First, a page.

It takes a village to create a rainforest

above: testing puppets on the whiteboard

Tomorrow, Young Kindergarten will present their shadow puppet celebration of the rainforest.

The show promises to be dazzling, but the behind-the-scenes research they've done is even more stunning. The project was a collaboration between their classroom teachers, Ms. Leveille and Mr. McLane, and librarian Ms. Martindale, who is working with them in person this trimester. Along the way, they made full use of all the resources Gordon had to offer, drawing in their work over Zoom with their science, music and visual arts teachers.

 

above: students documented their work in writing throughout the process

Ms. Leveille explains:

"The project began with a science lesson with Mr. Terry, on light and shadow."

"We chose the rainforest as the theme for our work, because this group is very interested in animals, and plants, and the natural world."

 

above: less formal literacy moments came up every day, as with this work order submitted to the Buildings and Grounds staff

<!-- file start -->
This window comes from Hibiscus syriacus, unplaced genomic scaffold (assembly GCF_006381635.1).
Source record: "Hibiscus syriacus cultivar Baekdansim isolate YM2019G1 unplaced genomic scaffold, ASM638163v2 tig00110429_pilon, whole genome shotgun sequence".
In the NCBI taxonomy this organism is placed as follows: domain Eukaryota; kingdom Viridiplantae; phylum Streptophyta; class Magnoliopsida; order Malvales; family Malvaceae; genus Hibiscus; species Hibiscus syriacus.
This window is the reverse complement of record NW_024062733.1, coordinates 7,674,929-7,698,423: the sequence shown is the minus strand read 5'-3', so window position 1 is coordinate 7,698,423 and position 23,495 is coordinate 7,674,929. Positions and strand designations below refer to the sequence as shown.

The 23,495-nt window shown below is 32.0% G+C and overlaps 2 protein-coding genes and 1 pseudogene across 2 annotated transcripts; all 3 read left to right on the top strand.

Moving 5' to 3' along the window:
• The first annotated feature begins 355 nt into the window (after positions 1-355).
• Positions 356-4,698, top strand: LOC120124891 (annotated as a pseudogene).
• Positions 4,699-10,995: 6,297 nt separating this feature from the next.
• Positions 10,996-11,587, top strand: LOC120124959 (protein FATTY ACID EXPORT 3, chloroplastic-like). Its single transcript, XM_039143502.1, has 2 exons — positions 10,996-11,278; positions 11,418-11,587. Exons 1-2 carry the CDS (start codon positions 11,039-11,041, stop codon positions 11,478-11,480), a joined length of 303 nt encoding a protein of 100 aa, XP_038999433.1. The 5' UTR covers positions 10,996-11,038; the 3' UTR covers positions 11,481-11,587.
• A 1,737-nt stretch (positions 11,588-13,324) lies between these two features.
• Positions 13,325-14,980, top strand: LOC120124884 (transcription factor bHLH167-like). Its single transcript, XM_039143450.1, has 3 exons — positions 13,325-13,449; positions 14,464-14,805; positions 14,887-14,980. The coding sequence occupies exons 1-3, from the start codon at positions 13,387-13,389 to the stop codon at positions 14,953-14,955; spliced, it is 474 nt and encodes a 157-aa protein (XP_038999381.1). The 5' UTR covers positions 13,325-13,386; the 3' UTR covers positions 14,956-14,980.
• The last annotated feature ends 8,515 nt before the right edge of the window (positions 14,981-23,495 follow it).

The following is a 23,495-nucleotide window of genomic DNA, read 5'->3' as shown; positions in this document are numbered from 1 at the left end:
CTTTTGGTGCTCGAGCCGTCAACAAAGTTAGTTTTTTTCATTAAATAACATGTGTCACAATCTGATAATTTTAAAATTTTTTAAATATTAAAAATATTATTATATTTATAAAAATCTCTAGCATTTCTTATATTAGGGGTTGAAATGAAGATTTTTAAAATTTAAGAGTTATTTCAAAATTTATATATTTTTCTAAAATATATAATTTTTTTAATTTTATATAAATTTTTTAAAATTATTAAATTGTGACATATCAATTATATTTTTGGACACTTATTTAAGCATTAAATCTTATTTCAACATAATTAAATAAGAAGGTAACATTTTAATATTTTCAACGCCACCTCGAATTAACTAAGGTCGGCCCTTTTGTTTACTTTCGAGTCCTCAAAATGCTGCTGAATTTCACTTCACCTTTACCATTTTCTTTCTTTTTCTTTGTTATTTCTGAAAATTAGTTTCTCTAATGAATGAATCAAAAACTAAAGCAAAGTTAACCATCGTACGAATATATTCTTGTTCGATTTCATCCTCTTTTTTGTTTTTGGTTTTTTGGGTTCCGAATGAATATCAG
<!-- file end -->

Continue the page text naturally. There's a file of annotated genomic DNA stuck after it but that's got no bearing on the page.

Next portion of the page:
"Ms. Martindale brought us dozens of books from the library to research the rainforest. We also watched a number of videos, listened to recordings of the howler monkey, and brought in more multimedia. All that time, Ms. Martindale kept bringing us books from the library."

"Ms. Tonsgard provided us with some new art materials we hadn't used before: black construction paper, and rods, and colored paper to create some of the more vibrant colors."
 

above: the parrot as a sketch

"Students created the outlines of their puppets. First they did animals, then they did plants."

"We tested the puppets out with flashlights, and then with the overhead projector, and we went back in and made adjustments. Maybe a leopard needed more spots, or something simple, but nothing big."

 

above: the jaguar as a puppet

"Then came time to start planning our performance. Ms. Baird brought us musical instruments, and we watched a few videos of other shadow puppet shows to get some ideas for how it might flow."

 

above: the jaguar as a puppet

"The finished product is meant to be a tour through the forest. Without words, using only shadows and music, the students will take you on a journey through everything they've learned about the rainforest."
 

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